PGA Tour golfer Ben Martin was riding high in his early 20s.
While still an amateur, Martin played in three major championships and was runner-up at the 2009 U.S. Amateur. In 2010, at age 23, he turned pro, won his second professional event and had qualified for the PGA Tour before the year was through.
Things were going great – until Martin suffered a number of setbacks during his rookie year and lost his tour card.
“Growing up, I thought golf was gonna be the thing that brought me ultimate fulfillment in life,” Martin told an audience of 400 local youth golfers last week. “I think God allowed me to have some early success so that he could show me golf is not what’s going to fulfill me.”
Martin was among a number of PGA Tour golfers who shared the importance of their faith with young golfers at the annual FCA Golf Jacksonville “Breakfast with the Pros.” Hosted by Crosswater Community Church, the event brought young golfers and coaches together with professional golfers, who helped the junior golfers keep the sport in proper perspective.
“Faith gives you an identity outside of golf,” said golfer Fred Funk, who called his 2005 THE PLAYERS Championship win at age 49 the highlight of his career. “We’re all competitive. It may seem glamorous, but life on the tour is hard. It beats you down – all the work and the effort, the highs and lows.
“In a sport where you are your score,” Funk continued, “it’s so much easier when you have Christ and the Lord at your back."
Michele McManamon, chairman of this year’s THE PLAYERS Championship, said that faith plays an integral role in tournament preparations.
“Our leadership team bases all that we do on prayer,” she said. “We truly believe God has His hand in everything we’re doing. We couldn’t raise $8.1 million for local charities last year without God, and we give Him all the glory.”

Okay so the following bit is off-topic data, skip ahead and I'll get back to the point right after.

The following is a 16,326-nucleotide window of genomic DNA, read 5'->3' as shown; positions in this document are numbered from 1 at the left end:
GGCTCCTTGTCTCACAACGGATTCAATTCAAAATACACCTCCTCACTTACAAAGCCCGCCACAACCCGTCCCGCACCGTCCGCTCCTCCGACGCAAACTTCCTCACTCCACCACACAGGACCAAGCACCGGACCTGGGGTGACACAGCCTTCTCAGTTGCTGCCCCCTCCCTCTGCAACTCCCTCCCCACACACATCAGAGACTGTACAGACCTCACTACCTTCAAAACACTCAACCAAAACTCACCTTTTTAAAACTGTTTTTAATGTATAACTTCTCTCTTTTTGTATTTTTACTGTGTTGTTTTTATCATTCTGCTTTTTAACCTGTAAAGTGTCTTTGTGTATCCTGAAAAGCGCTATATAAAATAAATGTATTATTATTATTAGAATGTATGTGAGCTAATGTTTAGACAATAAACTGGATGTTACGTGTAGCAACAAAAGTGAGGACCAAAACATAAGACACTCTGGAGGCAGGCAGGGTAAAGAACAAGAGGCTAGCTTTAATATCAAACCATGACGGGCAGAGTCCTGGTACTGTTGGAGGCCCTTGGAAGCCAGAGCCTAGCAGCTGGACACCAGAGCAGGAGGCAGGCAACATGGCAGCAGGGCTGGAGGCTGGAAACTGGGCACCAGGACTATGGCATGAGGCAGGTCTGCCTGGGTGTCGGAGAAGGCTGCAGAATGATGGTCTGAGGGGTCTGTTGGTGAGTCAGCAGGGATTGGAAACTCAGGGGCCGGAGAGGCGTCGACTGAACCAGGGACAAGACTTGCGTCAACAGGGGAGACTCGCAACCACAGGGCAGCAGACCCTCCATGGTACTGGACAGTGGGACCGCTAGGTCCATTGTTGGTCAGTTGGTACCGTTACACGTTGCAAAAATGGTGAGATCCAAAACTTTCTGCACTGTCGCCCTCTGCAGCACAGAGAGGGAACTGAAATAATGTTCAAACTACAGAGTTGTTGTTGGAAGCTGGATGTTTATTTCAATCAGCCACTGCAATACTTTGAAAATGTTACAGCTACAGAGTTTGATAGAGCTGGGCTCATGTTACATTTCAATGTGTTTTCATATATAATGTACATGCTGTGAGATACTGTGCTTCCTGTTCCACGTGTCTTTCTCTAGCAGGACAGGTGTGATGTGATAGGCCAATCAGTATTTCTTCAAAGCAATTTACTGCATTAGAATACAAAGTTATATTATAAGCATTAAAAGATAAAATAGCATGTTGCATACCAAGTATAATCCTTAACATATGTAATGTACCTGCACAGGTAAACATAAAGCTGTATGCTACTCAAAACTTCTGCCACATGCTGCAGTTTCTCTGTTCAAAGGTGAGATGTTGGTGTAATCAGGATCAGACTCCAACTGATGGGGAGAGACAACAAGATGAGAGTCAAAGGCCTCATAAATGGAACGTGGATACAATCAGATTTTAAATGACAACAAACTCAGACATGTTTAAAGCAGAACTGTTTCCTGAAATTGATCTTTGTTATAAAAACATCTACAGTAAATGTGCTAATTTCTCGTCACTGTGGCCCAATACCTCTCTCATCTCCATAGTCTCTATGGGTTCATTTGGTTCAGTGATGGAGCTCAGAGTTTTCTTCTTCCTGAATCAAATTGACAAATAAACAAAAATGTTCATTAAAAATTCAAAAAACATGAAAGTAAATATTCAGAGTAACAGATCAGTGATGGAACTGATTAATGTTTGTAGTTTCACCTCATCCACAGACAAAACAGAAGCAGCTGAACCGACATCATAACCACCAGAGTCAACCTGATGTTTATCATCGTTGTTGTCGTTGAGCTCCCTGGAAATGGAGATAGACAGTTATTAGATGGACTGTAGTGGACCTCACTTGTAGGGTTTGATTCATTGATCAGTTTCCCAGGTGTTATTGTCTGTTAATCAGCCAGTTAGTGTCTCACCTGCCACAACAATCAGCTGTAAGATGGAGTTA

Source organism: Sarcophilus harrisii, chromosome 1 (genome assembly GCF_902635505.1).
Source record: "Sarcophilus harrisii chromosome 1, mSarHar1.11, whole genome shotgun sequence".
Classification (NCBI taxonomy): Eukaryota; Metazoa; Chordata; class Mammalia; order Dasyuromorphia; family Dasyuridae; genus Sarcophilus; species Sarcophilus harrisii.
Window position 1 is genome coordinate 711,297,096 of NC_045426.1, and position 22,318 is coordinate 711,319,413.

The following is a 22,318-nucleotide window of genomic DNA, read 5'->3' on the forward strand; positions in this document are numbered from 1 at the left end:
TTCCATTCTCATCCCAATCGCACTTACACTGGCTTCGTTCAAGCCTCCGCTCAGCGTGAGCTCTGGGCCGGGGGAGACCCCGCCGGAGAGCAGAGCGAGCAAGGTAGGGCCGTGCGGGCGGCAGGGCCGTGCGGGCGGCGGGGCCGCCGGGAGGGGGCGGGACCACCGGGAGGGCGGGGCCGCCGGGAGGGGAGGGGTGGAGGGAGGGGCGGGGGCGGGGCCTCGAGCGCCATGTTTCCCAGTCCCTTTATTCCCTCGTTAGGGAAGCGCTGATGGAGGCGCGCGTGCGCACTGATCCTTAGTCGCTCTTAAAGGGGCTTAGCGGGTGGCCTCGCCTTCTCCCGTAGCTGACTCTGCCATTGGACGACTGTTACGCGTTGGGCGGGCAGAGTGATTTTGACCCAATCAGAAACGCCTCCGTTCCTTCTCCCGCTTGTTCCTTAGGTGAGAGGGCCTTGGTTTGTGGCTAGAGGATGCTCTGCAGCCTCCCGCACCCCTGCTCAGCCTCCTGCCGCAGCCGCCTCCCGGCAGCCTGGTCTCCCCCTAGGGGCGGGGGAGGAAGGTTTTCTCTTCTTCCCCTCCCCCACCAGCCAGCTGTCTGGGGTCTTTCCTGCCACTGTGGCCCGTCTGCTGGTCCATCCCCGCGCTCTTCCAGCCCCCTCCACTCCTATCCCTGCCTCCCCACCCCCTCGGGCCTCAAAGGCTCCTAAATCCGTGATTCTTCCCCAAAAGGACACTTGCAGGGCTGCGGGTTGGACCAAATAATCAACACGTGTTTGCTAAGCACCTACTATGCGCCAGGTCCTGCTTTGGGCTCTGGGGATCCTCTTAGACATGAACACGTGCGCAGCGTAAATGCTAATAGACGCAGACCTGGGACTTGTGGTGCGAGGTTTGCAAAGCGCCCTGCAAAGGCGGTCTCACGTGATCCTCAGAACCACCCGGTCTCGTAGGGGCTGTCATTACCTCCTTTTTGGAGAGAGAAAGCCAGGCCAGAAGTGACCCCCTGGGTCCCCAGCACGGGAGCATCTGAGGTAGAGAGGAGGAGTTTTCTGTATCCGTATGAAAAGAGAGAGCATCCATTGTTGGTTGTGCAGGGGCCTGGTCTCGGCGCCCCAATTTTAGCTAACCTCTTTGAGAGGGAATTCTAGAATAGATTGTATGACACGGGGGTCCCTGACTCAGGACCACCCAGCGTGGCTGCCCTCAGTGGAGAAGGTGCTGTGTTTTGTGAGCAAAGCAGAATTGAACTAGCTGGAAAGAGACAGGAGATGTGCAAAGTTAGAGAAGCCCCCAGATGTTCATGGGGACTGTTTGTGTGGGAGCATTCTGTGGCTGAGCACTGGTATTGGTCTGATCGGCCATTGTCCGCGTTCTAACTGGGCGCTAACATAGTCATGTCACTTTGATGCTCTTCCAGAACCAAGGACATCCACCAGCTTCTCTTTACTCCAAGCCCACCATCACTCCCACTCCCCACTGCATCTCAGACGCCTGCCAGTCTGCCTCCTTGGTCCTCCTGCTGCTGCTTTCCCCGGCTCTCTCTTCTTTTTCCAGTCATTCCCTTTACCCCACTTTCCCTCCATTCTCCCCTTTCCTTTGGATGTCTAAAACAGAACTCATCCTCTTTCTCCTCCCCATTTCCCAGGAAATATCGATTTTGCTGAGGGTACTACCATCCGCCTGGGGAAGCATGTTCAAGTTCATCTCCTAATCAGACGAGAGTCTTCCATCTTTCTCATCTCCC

At the breakfast, the Golf Channel’s Todd Lewis interviewed several pro golfers, who talked about how their faith was critical to keeping them grounded in an ultracompetitive environment.
“For my wife and me, Christ is the backbone and motivation of everything we do,” Jared Wolfe told students. “It’s our constant in our life.”
Kevin Streelman, meanwhile, recounted his concern about kids worshiping golfers and other athletes instead of God.
“I had seen kids out on the course and the way they looked at me like I was a celebrity,” Streelman said. “It didn’t seem right. I thought, ‘Those eyes need to be on Christ.’”
To address that, Streelman helped create FCA Gameday, a program where kids walk the golf course with pros who share their walk of faith.
“Each of us is given a platform, and it’s up to us to use the platform we’ve been given to glorify the King,” Streelman said. “One day, God will say to each of us, ‘I gave you this gift, what did you do with it?’ and I just want to be able to tell Him, ‘I did my best.’”
And while professional sports may focus on winning and losing, the pros agreed, focusing on God helps them realize what’s truly important.
“I’m fulfilled through Christ and what He did,’ Martin said. “Ultimately I can rest in the knowledge that whether I win this tournament or not, I’m in good hands.”